Wednesday, 28 March 2012

Tuesday 27th March: South Milton & Kenidjack

It had been about a month since my last visit down to Cornwall and I was starting to get withdrawal symptoms which were being exacerbated by the wealth of good birds that had been turning up including several night herons, hoopoes and a blue-winged teal to name but a few. With the holiday season about to kick off properly and our cottage booked up for the whole of April I thought that I would nip down just to check up on the small building projects that had needed finishing off and to sort out a gardener to look after the outside.

It was going to be another flying visit, down on Tuesday, do stuff on Wednesday and return on Thursday so I wouldn't have a great deal of time whilst down there but I was hoping to sneak in at least a bit of birding en passant. As usual I looked around to see what was of interest en route but the only bird that I could find was a very elusive little bunting at South Milton. I spoke to a local about it who informed me that the bird was occasionally coming to a pile of seed put out under a tree but one could go many hours without seeing it so it was a bit hit and miss. Nevertheless, with nothing else picquing my interest I decided to have a go for the bunting on the way down.

I set off from Oxford at around 9am and with the roads being nice and clear I arrived in South Milton at around 12:30. There I found a couple of other birders who were also trying for the bunting and one of them informed me that it had in fact been seen by some others earlier on. I decided to give myself a time limit of two hours and dutifully kept watch over the seed pile as birds came and went. There was quite a variety with reed buntings, chaffinches, goldfinches, great and blue tits, robins and dunnocks all visiting the seeds. While we waited a Cetti's would call occasionally from deep within the nearby reeds. The others gave up after a while but I dutifully stuck it out for my allotted two hours but without success. Disappointed with my failure, I returned to the car and headed off for Cornwall.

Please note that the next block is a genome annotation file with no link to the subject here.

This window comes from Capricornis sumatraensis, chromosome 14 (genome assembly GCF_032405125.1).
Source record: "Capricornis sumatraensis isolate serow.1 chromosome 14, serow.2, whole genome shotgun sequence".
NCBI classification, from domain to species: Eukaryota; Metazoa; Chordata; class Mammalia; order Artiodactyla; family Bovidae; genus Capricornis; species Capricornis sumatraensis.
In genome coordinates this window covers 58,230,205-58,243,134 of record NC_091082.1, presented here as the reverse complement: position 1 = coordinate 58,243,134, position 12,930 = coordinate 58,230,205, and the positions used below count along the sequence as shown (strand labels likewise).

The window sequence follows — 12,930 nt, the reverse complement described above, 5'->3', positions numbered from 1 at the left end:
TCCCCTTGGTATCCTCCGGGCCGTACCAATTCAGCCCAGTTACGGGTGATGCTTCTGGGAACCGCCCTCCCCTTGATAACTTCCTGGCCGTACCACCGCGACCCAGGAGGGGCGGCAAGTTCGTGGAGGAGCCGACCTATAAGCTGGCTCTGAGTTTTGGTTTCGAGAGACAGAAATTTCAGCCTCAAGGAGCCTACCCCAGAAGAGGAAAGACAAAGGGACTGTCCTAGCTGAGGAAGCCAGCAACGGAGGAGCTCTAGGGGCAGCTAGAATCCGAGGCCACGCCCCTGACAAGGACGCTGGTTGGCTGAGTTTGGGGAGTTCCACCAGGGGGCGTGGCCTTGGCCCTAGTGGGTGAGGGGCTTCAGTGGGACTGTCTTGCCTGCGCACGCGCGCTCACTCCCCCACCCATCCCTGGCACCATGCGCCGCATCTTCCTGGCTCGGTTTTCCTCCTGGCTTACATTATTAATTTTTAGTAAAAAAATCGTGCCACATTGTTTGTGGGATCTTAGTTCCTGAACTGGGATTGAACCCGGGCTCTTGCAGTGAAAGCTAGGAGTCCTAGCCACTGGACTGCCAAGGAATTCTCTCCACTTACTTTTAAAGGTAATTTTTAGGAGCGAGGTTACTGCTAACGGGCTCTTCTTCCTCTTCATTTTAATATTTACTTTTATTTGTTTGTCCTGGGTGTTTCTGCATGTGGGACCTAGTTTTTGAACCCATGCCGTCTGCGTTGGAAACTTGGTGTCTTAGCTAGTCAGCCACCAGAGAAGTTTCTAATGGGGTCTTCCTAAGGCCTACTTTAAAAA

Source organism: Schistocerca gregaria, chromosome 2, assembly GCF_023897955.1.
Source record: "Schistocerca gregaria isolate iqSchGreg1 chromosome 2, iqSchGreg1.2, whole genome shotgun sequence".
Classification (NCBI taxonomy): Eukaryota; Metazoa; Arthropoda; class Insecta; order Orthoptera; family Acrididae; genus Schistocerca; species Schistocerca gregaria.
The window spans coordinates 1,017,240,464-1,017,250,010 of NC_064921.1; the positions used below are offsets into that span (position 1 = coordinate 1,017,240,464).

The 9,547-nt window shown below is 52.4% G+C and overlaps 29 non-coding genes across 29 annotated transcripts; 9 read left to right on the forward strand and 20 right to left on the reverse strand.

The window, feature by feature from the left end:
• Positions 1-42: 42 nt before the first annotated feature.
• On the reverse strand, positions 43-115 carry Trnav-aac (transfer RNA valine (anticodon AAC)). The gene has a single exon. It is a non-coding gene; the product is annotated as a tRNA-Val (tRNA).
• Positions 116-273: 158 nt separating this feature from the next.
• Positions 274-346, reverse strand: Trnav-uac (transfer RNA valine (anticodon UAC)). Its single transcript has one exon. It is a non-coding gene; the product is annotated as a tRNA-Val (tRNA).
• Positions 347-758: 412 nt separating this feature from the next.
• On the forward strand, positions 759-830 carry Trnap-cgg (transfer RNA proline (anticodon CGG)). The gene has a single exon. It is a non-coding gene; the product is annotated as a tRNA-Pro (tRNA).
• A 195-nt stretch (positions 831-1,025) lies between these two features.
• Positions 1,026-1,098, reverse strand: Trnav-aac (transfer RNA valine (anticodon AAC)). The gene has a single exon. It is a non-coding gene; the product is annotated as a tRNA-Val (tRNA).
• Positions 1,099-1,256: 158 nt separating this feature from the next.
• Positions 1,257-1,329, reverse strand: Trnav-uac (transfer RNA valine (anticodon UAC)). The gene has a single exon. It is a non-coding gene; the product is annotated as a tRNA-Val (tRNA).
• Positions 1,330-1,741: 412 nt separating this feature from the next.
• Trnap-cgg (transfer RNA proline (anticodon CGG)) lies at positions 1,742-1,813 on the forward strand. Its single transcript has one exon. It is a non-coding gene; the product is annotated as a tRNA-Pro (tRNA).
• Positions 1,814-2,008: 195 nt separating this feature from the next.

Once on the Penwith peninsula I decided that I would take advantage of the extra daylight to go and check out Kenidjack to see if I could find the elusive Night Heron that had been lurking along the stream for a couple of weeks now. It was rather breezy though very sunny as I made my way down the valley. I soon discovered that the big problem with trying to see this bird was the fact that it was often impossible to see the stream as it twitsted and turned down the valley and there were large sections that were invisible from the main path. After some exploration I managed to discover various other paths on the other side of the valley and by working my way along them I was able to cover more sections of the stream. However after a good hour and a half of searching I failed to come up with the bird at all. A grey heron was flapping around for a while but nothing more exciting than that. Disappointed with another failure I decided to head home and to boot up the cottage.

A great tit, taken at Kenidjack

At least I got to explore the many tracks surrounding the
stream. This is from the Mill Pond looking back towards the chimney ruin

To add to what was turning out to be a rather bad day, I arrived at the cottage to find that there wasn't any electricity. Readers may recall that this wasn't the first time that I'd turned up to find that something wasn't working: last time it had been the central heating. After some phone calls I'd ascertained that the neighbours seemed to have power so it must be a problem at my end and as the meter was completely blank power wasn't getting inside at all. I called the power distrubution company who said that they'd send someone down some time in the next four hours(!). Fortunately he came in about an hour and a half where he quickly spotted that the problem was a loose wire on the telegraph pole. However he couldn't deal with it himself and would have to call the "overhead team" who themselves would come some time in the next four hours apparently. I passed the time reading by torchlight and at around 11pm the overhead team turned up and fortunately were able to sort things out within about 20 minutes. After that I was finally able to cook a hot meal and relax a bit before going to bed. All in all it had been a rather frustrating and unsuccessful day. The only positive that I could take from it all was to be thankful that it had been me that had discovered the power outage rather than our first guests on Saturday.

No comments:

Post a Comment